9. Somewhat Aptly, Genghis Died In the Midst of a Genocidal Campaign
After two years’ of campaigning in Western Xia, during which his men carried out a series of massive massacres, each with victims numbering in the hundreds of thousands, Genghis’ quest to conquer the world ended when he fell off a horse in 1227, and died of his injuries. His death did not save the Western Xia: the Mongols continued the campaign, with redoubled ferocity in honor of their deceased leader. Today, the Western Xia are almost unknown beyond a small circle of academics, precisely because Genghis’ campaign to annihilate them was so successful.
8. The Mongol Conquests Continued After Genghis’ Death
By the time he died, Genghis had conquered an empire stretching from the Sea of Japan in the east to the Caspian Sea in the west, and from the Siberian forests in the north down to Persia and Afghanistan in the south. The Mongol expansion did not stop with his death, however, as Genghis had left behind a formidable army, and capable military commanders whom he trained into getting the most out of the Mongol forces. The military machine forged by Genghis kept on conquering for decades after its creator’s demise.
Genghis was succeeded by his son, Ogedei, who was not his father’s military equal, but who was wise enough to know that he was not. From his capital in Mongolia, Ogedei directed simultaneous campaigns on multiple fronts that were separated by thousands of miles. He entrusted their execution to his father’s capable generals, whom he authorized to act independently within their theaters, subject to Ogedei’s orders, which were relayed via a swift horse relay communications network. By the time Ogedei died in 1241, the empire had reached its furthest southward extent, into southeast Asia, and westward all the way to the outskirts of Vienna.
6. The Mongol Empire Reached Its Zenith Under Genghis’ Grandson, Kublai Khan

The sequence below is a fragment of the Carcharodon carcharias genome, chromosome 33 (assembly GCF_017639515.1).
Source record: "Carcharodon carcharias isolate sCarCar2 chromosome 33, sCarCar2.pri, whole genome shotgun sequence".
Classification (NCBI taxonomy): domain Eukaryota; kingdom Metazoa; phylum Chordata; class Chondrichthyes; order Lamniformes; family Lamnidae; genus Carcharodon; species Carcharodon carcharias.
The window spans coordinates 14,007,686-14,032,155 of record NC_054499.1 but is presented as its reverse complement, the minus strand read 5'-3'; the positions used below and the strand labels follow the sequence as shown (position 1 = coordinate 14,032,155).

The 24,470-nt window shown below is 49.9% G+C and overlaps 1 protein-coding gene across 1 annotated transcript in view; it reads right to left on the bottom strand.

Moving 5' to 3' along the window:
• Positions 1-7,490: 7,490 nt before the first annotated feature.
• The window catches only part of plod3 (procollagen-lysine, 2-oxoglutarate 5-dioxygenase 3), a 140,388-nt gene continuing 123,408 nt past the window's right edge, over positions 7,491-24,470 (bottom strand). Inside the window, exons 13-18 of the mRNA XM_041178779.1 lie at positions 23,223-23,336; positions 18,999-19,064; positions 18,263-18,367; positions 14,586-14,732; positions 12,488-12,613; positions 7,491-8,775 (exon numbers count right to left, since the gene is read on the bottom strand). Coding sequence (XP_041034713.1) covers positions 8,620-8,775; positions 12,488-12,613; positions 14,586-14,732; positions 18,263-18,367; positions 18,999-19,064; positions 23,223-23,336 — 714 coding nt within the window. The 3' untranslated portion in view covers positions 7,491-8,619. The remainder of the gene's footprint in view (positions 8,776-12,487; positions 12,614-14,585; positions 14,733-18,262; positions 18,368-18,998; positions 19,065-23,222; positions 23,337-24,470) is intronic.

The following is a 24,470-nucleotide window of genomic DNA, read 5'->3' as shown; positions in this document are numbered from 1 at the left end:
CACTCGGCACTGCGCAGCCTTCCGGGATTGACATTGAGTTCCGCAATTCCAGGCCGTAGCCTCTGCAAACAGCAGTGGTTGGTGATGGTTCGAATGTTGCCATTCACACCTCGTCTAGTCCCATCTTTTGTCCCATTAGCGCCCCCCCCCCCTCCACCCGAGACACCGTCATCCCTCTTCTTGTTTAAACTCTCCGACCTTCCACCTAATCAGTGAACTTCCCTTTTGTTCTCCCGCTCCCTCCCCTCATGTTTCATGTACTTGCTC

Genghis Khan’s grandson Kublai Khan (1215 – 1294) completed the conquest of China, and founded the Yuan Dynasty, which unified China under a single ruler for the first time in centuries. By then, the Mongol conquests had been divided amongst Genghis’ descendants into separate khanates, all of which owed allegiance to Kublai Khan. His writ thus extended across history’s greatest contiguous land empire, stretching from the Pacific in the east to the Carpathian Mountains in the west.
5. The Fragmentation and Collapse of Genghis’ Empire
Although the various Mongol khanates owed nominal allegiance to Kublai Khan, they increasingly acted as independent entities, and took to warring amongst themselves. Kublai Khan, who was more focused on ruling his own realm in China – which was wealthier than all the other Mongol khanates put together – did little to interfere. He had come to appreciate the benefits of civilization, and decided to leave his roughneck relatives to deal with each other in their roughneck ways, so long as they did so far away.
By historical standards, Genghis Khan’s empire did not last long. Within two generations of his death, his descendants had fallen amongst themselves, and fragmented the great conqueror’s realm into rival khanates. By 1368, the greatest of those khanates, the Yuan Dynasty of China, had fallen, and Genghis’ empire had largely vanished. However, the world was due to experience a final great violent spasm from the Steppe, when Tamerlane (1336 – 1405), claiming descent from Genghis, sought to revive his empire. His rampage was, if anything, even bloodier than the Great Khan’s.
Tamerlane, a Muslim Turko-Mongol, was born in today’s Uzbekistan. His rise began in 1360, when he led Turkic tribesmen on behalf of the region’s ruling Khan. However, the Khan was murdered, triggering a power struggle. It ended with Tamerlane as the power behind a throne occupied by a figurehead puppet, through whom Tamerlane ruled. While his claimed descent from Genghis is dubious, Tamerlane justified his conquests as a restoration of the Mongol Empire and re-imposition of legitimate Mongol rule over lands seized by usurpers.
Tamerlane then spent 35 years earning a reputation for savagery, while bringing fire and sword to the lands between the Indus and the Volga, the Himalayas and the Mediterranean. Among the cities he left depopulated and in ruins were Damascus and Aleppo in Syria; Baghdad in Iraq; Sarai, capital of the Golden Horde, and Ryazan, both in Russia; India’s Delhi, outside whose walls he massacred over 100,000 captives; and Isfahan in Iran, where he massacred 200,000. Tamerlane was also in the habit of piling up pyramids of severed heads, cementing live prisoners into the walls of captured cities, and erecting towers of his victims’ skulls as object lessons and to terrorize and edify.
Tamerlane is estimated to have killed about 17 million people, amounting to 5 percent of the world’s population at the time. Extrapolated to current global population of 7.7 billion, Tamerlane’s rampage would be the equivalent of killing 385 million people today. His decades-long warpath finally came to an end in 1405 as he was preparing to invade China, but he took ill while encamped, and died before launching the campaign. He would prove to be history’s last major Steppe conqueror.
Where Did We Find This Stuff? Some Sources and Further Reading